I can't count the number of cases where I get calls from parents/spouses/significant-others who ask me to take on a case later into the game -- some as soon as a few days before a trial.
In some of these cases, I can help. I have had a lot of success defending people
Other times, I simply can not help the person. This can be for a wide variety of reasons, ranging from scheduling to not having enough time to properly investigate or prepare the case.
As I often tell people, it's important to get the trial attorney who will handle your negotiations or trial on board as soon as possible -- sometimes as early as before the person surrenders himself/herself to law enforcement. This way, the attorney has input and a grasp on the case during its entirety -- not just at the end.
One of the key reasons I like to get involved in a case right away is to make sure it is properly investigated right away. This way, if evidence needs to get gathered or witnesses need to be spoken to right away, I or someone in my office can do so quickly.
For example, many people think police automatically look for surveillance video when investigating a crime. While this is usually true for higher-level offenses (i.e. murder, rape, kidnapping), it is not always true for lower-level offenses.
Additionally, many people also think that surveillance video is automatically saved after a crime. This is also not always true.
If the cameras and recording systems were operating, the timeframe for video being able to be recovered can be anywhere from 24-hours to 30 days -- unless someone calls or subpoenas the information right away. Then, whoever has the video, such as a store or apartment complex, can retrieve and preserve the evidence.
The other concern is that there are motions, such as Motions to Suppress, that need to be filed within a reasonable amount of time at the beginning of the case.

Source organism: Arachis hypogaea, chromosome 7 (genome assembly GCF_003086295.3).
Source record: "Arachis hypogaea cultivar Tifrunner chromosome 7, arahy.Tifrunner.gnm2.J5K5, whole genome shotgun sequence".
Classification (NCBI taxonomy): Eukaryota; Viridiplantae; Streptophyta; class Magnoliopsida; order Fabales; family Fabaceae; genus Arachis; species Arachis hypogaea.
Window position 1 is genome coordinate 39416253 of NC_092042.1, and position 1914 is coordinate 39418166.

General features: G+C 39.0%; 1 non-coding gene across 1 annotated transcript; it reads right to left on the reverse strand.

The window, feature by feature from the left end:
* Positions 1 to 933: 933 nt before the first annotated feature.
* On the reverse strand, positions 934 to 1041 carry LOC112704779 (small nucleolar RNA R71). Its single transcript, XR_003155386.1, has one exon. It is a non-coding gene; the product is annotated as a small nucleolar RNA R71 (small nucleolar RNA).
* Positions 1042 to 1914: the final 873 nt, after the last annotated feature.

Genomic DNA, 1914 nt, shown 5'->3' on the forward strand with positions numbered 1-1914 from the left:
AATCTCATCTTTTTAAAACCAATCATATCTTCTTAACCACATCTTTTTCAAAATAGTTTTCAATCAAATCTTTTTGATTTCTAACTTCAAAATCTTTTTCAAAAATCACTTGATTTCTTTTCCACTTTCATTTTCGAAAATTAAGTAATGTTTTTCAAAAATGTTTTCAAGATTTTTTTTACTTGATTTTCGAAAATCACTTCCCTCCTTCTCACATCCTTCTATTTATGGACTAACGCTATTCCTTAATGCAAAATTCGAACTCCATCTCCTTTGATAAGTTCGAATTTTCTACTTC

The final major concern is that some judges will not reset cases for trial if a new attorney is hired. Those judges may say "you knew the trial date -- see you in court."
In those cases, it may require the attorney rushing to prepare for trial -- which risks issues or facts being overlooked due to the time crunch.
Even in the cases where the judge approves the continuance, this can mean that the client sits in jail for several additional weeks/months before proceeding to trial.
While each cases is different, as a general rule, I prefer to get cases to trial as soon as possible. While there are reasons for delays in getting a case to trial -- such as needing additional evidence or scientific testing -- it is usually in everyone's best interests that the case proceed to a trial or plea as soon as possible.
Even in cases where a plea is the ultimate goal, it is usually better that I get involved as soon as possible. In many cases, the ultimate plea resolution is determined by the initial conversations that take place at the very beginning of the case.
I have had a number of cases where I entered late that have begun with "your client's prior attorney [fill in the blank]." Usually the terms used to describe the prior lawyer and his client are not flattering, nor do they set the case on the right trajectory. In many of those cases, the attorney's initial conduct is what set a negative tone in the prosecutor's or judge's minds -- and while the client may not have anything to do with the conduct, it is ultimately the client who pays the price.
Additionally, in some cases, we are able to approach prosecutors with a Bill of Information, which is where a defendant and the prosecutor agree to the charges and bypass the Grand Jury. In these cases, the defendant accepts responsibility early on, which often times can eventually help him/her at the time of sentencing.
While there are a number of other reasons, these are many of the reasons why I encourage people to find their trial attorney as soon as possible.